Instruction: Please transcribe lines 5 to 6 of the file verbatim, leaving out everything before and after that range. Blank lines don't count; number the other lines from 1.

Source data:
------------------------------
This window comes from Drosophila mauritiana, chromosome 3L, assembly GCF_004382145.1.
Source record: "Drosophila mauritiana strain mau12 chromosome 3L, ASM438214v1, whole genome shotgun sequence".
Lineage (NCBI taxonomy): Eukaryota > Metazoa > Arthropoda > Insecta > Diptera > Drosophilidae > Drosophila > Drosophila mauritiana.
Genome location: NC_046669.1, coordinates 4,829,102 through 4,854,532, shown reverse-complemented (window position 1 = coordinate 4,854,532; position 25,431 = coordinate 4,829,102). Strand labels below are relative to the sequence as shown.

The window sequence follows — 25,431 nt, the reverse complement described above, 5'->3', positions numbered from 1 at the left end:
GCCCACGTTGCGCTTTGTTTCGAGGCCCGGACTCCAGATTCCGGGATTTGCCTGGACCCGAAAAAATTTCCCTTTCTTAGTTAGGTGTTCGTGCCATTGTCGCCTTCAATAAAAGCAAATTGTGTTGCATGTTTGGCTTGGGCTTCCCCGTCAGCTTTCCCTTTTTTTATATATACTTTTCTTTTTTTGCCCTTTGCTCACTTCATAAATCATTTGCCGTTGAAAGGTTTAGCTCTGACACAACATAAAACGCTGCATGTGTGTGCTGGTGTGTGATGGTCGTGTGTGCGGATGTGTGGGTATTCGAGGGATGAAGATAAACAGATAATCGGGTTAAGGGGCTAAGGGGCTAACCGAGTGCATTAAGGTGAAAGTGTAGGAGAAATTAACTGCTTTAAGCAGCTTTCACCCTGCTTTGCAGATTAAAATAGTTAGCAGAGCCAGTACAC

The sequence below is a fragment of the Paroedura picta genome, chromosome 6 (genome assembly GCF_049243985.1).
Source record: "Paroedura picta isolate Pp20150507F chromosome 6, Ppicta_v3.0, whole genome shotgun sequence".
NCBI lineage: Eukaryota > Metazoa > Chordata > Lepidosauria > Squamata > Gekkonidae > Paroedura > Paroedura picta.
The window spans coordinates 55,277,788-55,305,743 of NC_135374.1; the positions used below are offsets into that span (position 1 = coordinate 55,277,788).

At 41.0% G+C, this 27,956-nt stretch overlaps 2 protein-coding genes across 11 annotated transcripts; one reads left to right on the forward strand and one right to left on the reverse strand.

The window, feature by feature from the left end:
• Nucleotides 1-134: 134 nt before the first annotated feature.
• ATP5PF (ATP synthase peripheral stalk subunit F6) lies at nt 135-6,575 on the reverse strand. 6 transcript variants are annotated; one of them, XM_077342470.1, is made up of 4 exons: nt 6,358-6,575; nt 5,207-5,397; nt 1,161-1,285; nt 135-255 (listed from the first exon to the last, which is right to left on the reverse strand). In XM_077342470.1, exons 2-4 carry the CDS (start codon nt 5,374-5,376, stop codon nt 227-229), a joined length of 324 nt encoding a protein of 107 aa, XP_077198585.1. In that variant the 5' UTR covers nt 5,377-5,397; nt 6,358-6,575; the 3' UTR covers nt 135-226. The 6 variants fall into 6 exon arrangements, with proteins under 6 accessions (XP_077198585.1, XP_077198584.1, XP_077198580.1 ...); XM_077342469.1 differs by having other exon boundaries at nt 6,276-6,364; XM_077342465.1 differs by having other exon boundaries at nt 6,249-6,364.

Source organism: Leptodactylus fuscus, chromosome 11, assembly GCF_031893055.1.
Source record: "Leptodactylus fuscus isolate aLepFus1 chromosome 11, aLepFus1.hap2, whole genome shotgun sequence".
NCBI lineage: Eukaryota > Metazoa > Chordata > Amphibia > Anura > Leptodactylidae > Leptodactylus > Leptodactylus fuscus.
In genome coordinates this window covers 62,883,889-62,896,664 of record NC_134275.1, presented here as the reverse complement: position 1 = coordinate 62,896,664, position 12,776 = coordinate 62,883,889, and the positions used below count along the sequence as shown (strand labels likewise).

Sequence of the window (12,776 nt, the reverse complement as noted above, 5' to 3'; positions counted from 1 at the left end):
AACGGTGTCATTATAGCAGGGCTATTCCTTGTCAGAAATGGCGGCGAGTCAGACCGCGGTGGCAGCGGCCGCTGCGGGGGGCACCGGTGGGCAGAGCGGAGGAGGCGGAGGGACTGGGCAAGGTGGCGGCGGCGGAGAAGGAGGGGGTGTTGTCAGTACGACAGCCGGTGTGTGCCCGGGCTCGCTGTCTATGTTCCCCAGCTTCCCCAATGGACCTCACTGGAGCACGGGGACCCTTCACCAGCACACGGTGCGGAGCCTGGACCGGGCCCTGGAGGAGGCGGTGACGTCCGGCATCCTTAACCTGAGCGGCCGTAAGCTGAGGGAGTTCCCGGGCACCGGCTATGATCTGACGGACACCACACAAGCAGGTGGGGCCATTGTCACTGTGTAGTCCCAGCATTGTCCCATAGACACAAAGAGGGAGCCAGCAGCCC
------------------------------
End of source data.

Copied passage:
The window sequence follows — 25,431 nt, the reverse complement described above, 5'->3', positions numbered from 1 at the left end:
GCCCACGTTGCGCTTTGTTTCGAGGCCCGGACTCCAGATTCCGGGATTTGCCTGGACCCGAAAAAATTTCCCTTTCTTAGTTAGGTGTTCGTGCCATTGTCGCCTTCAATAAAAGCAAATTGTGTTGCATGTTTGGCTTGGGCTTCCCCGTCAGCTTTCCCTTTTTTTATATATACTTTTCTTTTTTTGCCCTTTGCTCACTTCATAAATCATTTGCCGTTGAAAGGTTTAGCTCTGACACAACATAAAACGCTGCATGTGTGTGCTGGTGTGTGATGGTCGTGTGTGCGGATGTGTGGGTATTCGAGGGATGAAGATAAACAGATAATCGGGTTAAGGGGCTAAGGGGCTAACCGAGTGCATTAAGGTGAAAGTGTAGGAGAAATTAACTGCTTTAAGCAGCTTTCACCCTGCTTTGCAGATTAAAATAGTTAGCAGAGCCAGTACAC